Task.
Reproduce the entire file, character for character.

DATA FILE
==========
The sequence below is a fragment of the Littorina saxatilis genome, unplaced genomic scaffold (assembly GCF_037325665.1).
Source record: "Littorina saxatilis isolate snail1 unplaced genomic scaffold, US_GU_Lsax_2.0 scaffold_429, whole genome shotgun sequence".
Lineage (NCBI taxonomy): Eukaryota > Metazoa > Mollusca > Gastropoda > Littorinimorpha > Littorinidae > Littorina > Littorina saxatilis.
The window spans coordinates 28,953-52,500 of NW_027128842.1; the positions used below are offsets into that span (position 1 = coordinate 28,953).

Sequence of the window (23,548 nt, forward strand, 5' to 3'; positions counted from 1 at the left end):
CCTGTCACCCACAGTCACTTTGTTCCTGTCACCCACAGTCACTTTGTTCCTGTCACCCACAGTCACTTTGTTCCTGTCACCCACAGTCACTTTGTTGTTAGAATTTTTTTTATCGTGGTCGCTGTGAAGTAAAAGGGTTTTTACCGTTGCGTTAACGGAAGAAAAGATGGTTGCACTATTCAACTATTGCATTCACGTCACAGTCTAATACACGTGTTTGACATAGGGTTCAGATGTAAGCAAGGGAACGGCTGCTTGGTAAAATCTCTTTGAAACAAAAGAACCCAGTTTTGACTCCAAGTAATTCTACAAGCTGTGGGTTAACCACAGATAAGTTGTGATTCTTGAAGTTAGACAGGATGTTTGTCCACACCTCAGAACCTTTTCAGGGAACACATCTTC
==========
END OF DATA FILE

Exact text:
The sequence below is a fragment of the Littorina saxatilis genome, unplaced genomic scaffold (assembly GCF_037325665.1).
Source record: "Littorina saxatilis isolate snail1 unplaced genomic scaffold, US_GU_Lsax_2.0 scaffold_429, whole genome shotgun sequence".
Lineage (NCBI taxonomy): Eukaryota > Metazoa > Mollusca > Gastropoda > Littorinimorpha > Littorinidae > Littorina > Littorina saxatilis.
The window spans coordinates 28,953-52,500 of NW_027128842.1; the positions used below are offsets into that span (position 1 = coordinate 28,953).

Sequence of the window (23,548 nt, forward strand, 5' to 3'; positions counted from 1 at the left end):
CCTGTCACCCACAGTCACTTTGTTCCTGTCACCCACAGTCACTTTGTTCCTGTCACCCACAGTCACTTTGTTCCTGTCACCCACAGTCACTTTGTTGTTAGAATTTTTTTTATCGTGGTCGCTGTGAAGTAAAAGGGTTTTTACCGTTGCGTTAACGGAAGAAAAGATGGTTGCACTATTCAACTATTGCATTCACGTCACAGTCTAATACACGTGTTTGACATAGGGTTCAGATGTAAGCAAGGGAACGGCTGCTTGGTAAAATCTCTTTGAAACAAAAGAACCCAGTTTTGACTCCAAGTAATTCTACAAGCTGTGGGTTAACCACAGATAAGTTGTGATTCTTGAAGTTAGACAGGATGTTTGTCCACACCTCAGAACCTTTTCAGGGAACACATCTTC